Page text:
Kimchi Stew


While thumbing through my AARP magazine (keep your comments to yourself), I came across an article “It’s Not About the Meat,” in which Molly Katzen was highlighted and this got my attention because I knew she was the author of the infamous Moosewood Cookbook. Included in the story was a recipe for Kimchi Stew, making it a perfect fit for our Meatless Mondays.

Gratifyingly thin slippery noodles, firm tofu, ever-so-slightly crunchy cabbage, earthy mushrooms, and hot and sour kimchi make this a sensuous, even mysterious “texture-fest.” It stores and reheats well, adding an always-welcome convenience factor. (Therefore good for lunches in the following days.)

Commonly and inexpensively available in most Asian grocery stores are bean thread, aka “cellophane,” noodles. They are a great convenience for a weekday meal because they cook up quickly. You will find there are numerous types of kimchi. Some are hotter—also some are sweeter—than others; with flavor characteristics usually indicated on the label. Taste around to discover your preferred brand. Not surprisingly, I like the hot kind. Take heed when opening the jar because it is fermented (and still active) and it’s a lot like opening a bottle of beer or champagne, creating its own little celebration. In other words, do this over the sink.

The various ingredients prepped to make the Kimchi Stew.
The various ingredients prepped to make the Kimchi Stew.


  • 3 to 4 ounces uncooked bean thread noodles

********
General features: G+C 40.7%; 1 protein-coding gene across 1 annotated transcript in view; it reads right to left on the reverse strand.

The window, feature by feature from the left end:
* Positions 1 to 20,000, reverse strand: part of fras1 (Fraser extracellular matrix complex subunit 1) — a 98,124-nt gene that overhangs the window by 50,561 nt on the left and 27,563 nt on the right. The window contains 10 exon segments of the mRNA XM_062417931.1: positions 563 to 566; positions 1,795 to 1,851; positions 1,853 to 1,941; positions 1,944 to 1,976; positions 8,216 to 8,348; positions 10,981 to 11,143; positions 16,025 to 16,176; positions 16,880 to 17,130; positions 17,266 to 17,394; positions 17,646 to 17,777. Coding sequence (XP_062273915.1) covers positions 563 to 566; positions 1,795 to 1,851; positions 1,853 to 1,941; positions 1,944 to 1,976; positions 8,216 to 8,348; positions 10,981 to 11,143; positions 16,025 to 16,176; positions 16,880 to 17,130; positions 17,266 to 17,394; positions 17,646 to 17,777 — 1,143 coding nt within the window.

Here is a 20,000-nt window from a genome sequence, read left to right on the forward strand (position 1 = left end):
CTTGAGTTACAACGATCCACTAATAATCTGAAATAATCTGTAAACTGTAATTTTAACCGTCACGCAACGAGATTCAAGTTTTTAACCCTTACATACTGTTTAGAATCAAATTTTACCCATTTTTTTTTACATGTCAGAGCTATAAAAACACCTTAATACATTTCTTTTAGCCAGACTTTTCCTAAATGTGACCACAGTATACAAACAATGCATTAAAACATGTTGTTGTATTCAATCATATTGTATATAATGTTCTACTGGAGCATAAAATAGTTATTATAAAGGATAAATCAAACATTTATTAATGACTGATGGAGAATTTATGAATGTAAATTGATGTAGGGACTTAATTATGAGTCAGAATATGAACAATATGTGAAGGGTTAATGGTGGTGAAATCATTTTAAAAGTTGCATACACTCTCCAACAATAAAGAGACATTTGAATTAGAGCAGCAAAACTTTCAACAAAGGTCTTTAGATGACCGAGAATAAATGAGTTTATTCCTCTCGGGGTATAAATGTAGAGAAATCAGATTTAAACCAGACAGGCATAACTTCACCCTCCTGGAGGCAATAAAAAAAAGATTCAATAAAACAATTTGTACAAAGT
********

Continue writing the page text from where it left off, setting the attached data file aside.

• 2 tablespoons peanut oil (roasted or plain) – or grapeseed oil
  • 4 cups chopped onion
  • 3/4 pound fresh shiitake mushrooms, stemmed and sliced
  • 8 ounces very firm tofu, cut into thin strips
  • 1 teaspoon salt (possibly more)
  • 1 pound fresh mushrooms, stemmed if necessary and quartered
  • ½ pound savoy (aka Napa) cabbage, in thin strips (4 cups)
  • 1 jar kimchi (14 ounces) – all contents


  1. Cook the noodles in boiling water for 1 minute, then drain and rinse them in cold running water. Set them aside in a container of cold water until ready to use. (This keeps them separate.)
  2. Place a soup pot, large saucepan, or Dutch oven over medium heat and wait about a minute. Add the oil, swirl to coat the pan, and then add the onion, shiitakes, tofu, and ¼ teaspoon salt. Keep heat to medium or slightly stronger, as you stir and cook the mixture for about 5 minutes (until the onions begin to soften.) Stir in the domestic mushrooms and another ¼ teaspoon salt, and cook for another 5 minutes, stirring often.
  3. Add the cabbage and another ¼ teaspoon salt. Stir from the bottom to bring up the cooked vegetables as you incorporate the cabbage. When it looks well blended, cover the pot, and reduce the heat to medium-low, and let it stew for about 10 minutes, adding another ¼ teaspoon salt after the first 5 minutes or so.
  4. Add the kimchi with all its liquid, possibly going in with scissors to cut any too-large pieces smaller (whatever is “bite-sized” to you. It’s also okay to leave them large.) Stir to blend, then thoroughly drain and add the noodles, stirring them in with a fork. No need to cook further at this point. Taste for salt  – it might want just a touch more.
  5. Serve hot or warm, with any of the optional toppings.
    (I bet you can guess what I chose!)

Optional Toppings:

Torn cilantro leaves
A drizzle of Chinese toasted sesame oil or roasted peanut oil
A few drops of seasoned rice vinegar
Sriracha or chili oil – or another chili sauce
Red pepper flakes
Chopped, toasted peanuts or cashews
Steamed edamame (green soy beans) – really pretty on top!
Cooked green beans (thin ones- or cut lengthwise)
Strips of omelet

In the end, we both added three toppings: Sriracha sauce, roasted peanuts and fresh cilantro.

2 thoughts on “Kimchi Stew

  1. This looks interesting. Would Russ eat this? Bob would not like this for dinner. I have tried turkey meat and he wasn’t too happy.
    I think I could get the kids to try it (if I don’t tell Anthony it is Tofu)


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